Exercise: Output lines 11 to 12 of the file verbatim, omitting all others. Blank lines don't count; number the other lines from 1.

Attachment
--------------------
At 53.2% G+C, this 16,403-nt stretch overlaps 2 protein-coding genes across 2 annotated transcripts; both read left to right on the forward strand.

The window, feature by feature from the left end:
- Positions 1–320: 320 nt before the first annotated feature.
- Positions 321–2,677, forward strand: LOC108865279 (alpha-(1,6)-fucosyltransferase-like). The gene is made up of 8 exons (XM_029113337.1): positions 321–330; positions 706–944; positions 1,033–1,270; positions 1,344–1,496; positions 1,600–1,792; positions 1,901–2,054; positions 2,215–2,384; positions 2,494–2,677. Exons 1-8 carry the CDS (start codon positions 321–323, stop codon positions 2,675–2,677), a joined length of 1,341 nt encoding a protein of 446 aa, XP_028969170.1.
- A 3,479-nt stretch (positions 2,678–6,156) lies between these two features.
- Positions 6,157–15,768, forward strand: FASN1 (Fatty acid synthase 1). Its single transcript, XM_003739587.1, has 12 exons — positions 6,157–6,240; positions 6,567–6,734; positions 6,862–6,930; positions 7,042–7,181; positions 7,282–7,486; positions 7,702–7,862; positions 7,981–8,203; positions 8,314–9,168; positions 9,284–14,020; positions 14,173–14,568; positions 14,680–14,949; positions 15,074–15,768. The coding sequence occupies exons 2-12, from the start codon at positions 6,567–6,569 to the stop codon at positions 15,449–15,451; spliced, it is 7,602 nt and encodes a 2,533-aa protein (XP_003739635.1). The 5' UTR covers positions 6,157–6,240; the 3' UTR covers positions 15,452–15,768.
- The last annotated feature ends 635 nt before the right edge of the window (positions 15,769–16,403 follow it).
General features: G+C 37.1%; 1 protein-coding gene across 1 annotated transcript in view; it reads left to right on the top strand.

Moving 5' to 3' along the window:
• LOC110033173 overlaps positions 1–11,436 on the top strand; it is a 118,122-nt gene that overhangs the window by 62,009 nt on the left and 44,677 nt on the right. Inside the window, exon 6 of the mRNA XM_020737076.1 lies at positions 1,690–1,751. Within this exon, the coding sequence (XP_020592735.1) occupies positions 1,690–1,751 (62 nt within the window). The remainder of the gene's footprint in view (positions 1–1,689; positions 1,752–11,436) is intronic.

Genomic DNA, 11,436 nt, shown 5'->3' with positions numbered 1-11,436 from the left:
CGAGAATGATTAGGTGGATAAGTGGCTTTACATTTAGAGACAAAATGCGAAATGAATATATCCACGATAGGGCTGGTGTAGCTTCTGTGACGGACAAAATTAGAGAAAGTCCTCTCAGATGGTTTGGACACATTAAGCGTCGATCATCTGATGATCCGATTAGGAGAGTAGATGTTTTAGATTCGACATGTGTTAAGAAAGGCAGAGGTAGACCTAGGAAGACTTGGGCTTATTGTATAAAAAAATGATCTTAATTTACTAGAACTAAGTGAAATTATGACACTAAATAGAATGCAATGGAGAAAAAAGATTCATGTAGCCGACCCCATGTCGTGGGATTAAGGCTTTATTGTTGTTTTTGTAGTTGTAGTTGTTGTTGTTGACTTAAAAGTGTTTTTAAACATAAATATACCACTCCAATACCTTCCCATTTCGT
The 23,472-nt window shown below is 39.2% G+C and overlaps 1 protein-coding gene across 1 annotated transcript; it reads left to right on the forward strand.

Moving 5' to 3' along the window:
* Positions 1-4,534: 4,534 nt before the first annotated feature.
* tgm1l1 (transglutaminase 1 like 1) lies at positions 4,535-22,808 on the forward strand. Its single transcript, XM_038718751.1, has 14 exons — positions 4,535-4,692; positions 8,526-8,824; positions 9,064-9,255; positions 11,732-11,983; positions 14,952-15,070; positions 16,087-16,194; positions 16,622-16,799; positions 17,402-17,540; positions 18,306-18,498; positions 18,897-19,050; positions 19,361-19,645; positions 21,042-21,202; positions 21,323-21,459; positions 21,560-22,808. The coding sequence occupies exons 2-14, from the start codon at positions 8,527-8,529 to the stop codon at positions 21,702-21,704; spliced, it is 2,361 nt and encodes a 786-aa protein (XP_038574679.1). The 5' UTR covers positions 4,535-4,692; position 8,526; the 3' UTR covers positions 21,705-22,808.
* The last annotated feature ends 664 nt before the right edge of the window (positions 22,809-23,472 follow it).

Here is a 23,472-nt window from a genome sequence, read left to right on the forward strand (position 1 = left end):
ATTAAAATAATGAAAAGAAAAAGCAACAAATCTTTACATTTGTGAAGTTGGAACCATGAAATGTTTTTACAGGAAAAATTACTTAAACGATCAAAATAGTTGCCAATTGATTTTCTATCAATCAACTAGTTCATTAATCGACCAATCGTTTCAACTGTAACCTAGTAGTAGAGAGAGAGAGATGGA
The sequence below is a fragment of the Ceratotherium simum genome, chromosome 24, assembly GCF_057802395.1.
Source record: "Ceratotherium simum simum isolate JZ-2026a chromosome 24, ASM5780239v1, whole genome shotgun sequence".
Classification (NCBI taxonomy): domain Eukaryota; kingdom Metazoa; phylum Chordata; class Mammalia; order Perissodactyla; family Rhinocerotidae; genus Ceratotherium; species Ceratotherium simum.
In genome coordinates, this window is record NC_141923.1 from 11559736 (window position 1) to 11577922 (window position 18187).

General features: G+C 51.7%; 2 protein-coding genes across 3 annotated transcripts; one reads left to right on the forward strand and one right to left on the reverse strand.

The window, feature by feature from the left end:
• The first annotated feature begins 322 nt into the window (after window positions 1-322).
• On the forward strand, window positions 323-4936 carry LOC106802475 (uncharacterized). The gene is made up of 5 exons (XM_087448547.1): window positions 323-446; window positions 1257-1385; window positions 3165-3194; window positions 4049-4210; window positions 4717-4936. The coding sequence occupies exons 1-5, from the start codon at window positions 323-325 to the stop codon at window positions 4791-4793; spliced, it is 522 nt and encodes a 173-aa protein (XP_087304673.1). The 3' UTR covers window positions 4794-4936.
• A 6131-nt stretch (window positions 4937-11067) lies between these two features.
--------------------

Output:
Genomic DNA, 11,436 nt, shown 5'->3' with positions numbered 1-11,436 from the left:
CGAGAATGATTAGGTGGATAAGTGGCTTTACATTTAGAGACAAAATGCGAAATGAATATATCCACGATAGGGCTGGTGTAGCTTCTGTGACGGACAAAATTAGAGAAAGTCCTCTCAGATGGTTTGGACACATTAAGCGTCGATCATCTGATGATCCGATTAGGAGAGTAGATGTTTTAGATTCGACATGTGTTAAGAAAGGCAGAGGTAGACCTAGGAAGACTTGGGCTTATTGTATAAAAAAATGATCTTAATTTACTAGAACTAAGTGAAATTATGACACTAAATAGAATGCAATGGAGAAAAAAGATTCATGTAGCCGACCCCATGTCGTGGGATTAAGGCTTTATTGTTGTTTTTGTAGTTGTAGTTGTTGTTGTTGACTTAAAAGTGTTTTTAAACATAAATATACCACTCCAATACCTTCCCATTTCGT